Politics. Perception. Philosophy. And Physics.

Today is the start of the new academic year at the University of Nottingham (UoN) and, as ever, it crept up on me and then leapt out with a fulsome “Gotcha”. Summer flies by so very quickly. I’ll be meeting my new 1st year tutees this afternoon to sort out when we’re going to have tutorials and, of course, to get to know them. One of the great things about the academic life is watching tutees progress over the course of their degree from that first “getting to know each other” meeting to when they graduate.

The UoN has introduced a considerable number of changes to the “student experience” of late via its Project Transform process. I’ve vented my spleen about this previously but it’s a subject to which I’ll be returning in the coming weeks because Transform says an awful lot about the state of modern universities.

For now, I’m preparing for a module entitled “The Politics, Perception and Philosophy of Physics” (F34PPP) that I run in the autumn semester. This is a somewhat untraditional physics module because, for one thing, it’s almost entirely devoid of mathematics. I thoroughly enjoy  F34PPP each year (despite this amathematical heresy) because of the engagement and enthusiasm of the students. The module is very much based on their contributions — I am more of a mediator than a lecturer.

STEM students are sometimes criticised (usually by Simon Jenkins) for having poorly developed communication skills. This is an especially irritating stereotype in the context of the PPP module, where I have been deeply impressed by the quality of the writing the students submit. As I discuss in the video below (an  overview of the module), I’m not alone in recognising this: articles submitted as F34PPP coursework have been published in Physics World, the flagship magazine of the Institute of Physics.

 

In the video I note that my intention is to upload a weekly video for each session of the module. I’m going to do my utmost to keep this promise and, moreover, to accompany each of those videos with a short(ish) blog post. (But, to cover my back, I’ll just note in advance that the best laid schemes gang aft agley…)

Addicted to the brand: The hypocrisy of a publishing academic

Back in December I gave a talk at the Power, Acceleration and Metrics in Academic Life conference in Prague, which was organised by Filip Vostal and Mark Carrigan. The LSE Impact blog is publishing a series of posts from those of us who spoke at the conference. They uploaded my post this morning. Here it is…


 

I’m going to put this as bluntly as I can; it’s been niggling and nagging at me for quite a while and it’s about time I got it off my chest. When it comes to publishing research, I have to come clean: I’m a hypocrite. I spend quite some time railing about the deficiencies in the traditional publishing system, and all the while I’m bolstering that self-same system by my selection of the “appropriate” journals to target.

Despite bemoaning the statistical illiteracy of academia’s reliance on nonsensical metrics like impact factors, and despite regularly venting my spleen during talks at conferences about the too-slow evolution of academic publishing towards a more open and honest system, I nonetheless continue to contribute to the problem. (And I take little comfort in knowing that I’m not alone in this.)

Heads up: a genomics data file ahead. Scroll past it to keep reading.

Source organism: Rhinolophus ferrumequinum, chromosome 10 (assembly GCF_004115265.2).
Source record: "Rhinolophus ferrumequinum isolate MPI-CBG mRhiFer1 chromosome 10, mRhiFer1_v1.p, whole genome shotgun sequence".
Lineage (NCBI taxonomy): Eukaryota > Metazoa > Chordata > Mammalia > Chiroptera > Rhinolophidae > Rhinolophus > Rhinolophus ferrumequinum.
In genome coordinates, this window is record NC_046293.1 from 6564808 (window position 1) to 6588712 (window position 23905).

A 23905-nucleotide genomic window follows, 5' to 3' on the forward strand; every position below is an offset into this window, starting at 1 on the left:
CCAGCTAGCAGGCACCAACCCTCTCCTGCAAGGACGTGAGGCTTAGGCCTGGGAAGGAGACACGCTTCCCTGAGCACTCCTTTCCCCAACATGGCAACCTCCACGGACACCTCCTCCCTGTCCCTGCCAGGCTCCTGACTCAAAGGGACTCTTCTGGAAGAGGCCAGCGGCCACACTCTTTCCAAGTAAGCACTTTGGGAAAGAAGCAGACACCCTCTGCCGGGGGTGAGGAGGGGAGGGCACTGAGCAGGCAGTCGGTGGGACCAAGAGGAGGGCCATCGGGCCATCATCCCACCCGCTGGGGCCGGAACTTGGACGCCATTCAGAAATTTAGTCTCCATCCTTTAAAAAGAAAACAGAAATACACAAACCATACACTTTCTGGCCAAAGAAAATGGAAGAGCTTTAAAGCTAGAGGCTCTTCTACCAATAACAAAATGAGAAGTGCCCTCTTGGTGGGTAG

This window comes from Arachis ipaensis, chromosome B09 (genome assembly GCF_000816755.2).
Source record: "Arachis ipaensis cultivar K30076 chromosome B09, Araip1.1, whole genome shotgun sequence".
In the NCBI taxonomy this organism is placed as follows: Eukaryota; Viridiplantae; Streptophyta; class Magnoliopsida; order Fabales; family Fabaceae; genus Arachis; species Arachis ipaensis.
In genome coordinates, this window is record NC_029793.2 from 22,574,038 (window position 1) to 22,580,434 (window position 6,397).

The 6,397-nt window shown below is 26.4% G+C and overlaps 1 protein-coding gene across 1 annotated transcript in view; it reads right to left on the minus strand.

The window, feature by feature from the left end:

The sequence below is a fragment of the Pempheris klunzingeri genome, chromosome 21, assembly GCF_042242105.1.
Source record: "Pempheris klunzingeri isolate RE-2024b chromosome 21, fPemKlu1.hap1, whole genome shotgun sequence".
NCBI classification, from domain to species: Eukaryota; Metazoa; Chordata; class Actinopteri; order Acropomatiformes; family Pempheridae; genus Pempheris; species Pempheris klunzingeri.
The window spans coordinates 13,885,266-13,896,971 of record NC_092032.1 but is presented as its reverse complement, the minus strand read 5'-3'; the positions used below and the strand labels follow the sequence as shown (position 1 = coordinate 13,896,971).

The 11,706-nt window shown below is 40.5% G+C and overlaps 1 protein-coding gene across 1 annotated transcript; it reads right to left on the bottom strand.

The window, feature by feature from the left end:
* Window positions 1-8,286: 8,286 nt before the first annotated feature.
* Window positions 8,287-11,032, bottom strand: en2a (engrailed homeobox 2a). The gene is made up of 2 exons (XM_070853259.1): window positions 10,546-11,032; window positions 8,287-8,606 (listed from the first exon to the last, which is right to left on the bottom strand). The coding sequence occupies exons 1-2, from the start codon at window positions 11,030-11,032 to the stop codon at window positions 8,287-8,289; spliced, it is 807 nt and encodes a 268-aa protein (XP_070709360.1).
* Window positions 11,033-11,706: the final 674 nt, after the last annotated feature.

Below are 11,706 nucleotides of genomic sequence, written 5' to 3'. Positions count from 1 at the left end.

One of those spleen-venting conferences was a fascinating and important event held in Prague back in December, organized by Filip Vostal and Mark Carrigan: “Power, Acceleration, and Metrics in Academic Life”. My presentation, The Power, Perils and Pitfalls of Peer Review in Public – please excuse thePartridgian overkill on the alliteration – largely focused on the question of post-publication peer review (PPPR) via online channels such as PubPeer. I’ve written at length, however, on PPPR previously (here,here, and here) so I’m not going to rehearse and rehash those arguments. I instead want to explain just why I levelled the accusation of hypocrisy and why I am far from confident that we’ll see a meaningful revolution in academic publishing any time soon.

Let’s start with a few ‘axioms’/principles that, while perhaps not being entirely self-evident in each case, could at least be said to represent some sort of consensus among academics:

  • A journal’s impact factor (JIF) is clearly not a good indicator of the quality of a paper published in that journal. The JIF has been skewered many, many times with some of the more memorable and important critiques coming from Stephen Curry, Dorothy Bishop, David Colquhoun, Jenny Rohn, and, most recently, this illuminating post from Stuart Cantrill. Yet its very strong influence tenaciously persists and pervades academia. I regularly receive CVs from potential postdocs where they ‘helpfully’ highlight the JIF for each of the papers in their list of publications. Indeed, some go so far as to rank their publications on the basis of the JIF.
  • Given that the majority of research is publicly funded, it is important to ensure that open access publication becomes the norm. This one is arguably rather more contentious and there are clear differences in the appreciation of open access (OA) publishing between disciplines, with the arts and humanities arguably being rather less welcoming of OA than the sciences. Nonetheless, the key importance of OA has laudably been recognized by Research Councils UK (RCUK) and all researchers funded by any of the seven UK research councils are mandated to make their papers available via either a green or gold OA route (with the gold OA route, seen by many as a sop to the publishing industry, often being prohibitively expensive).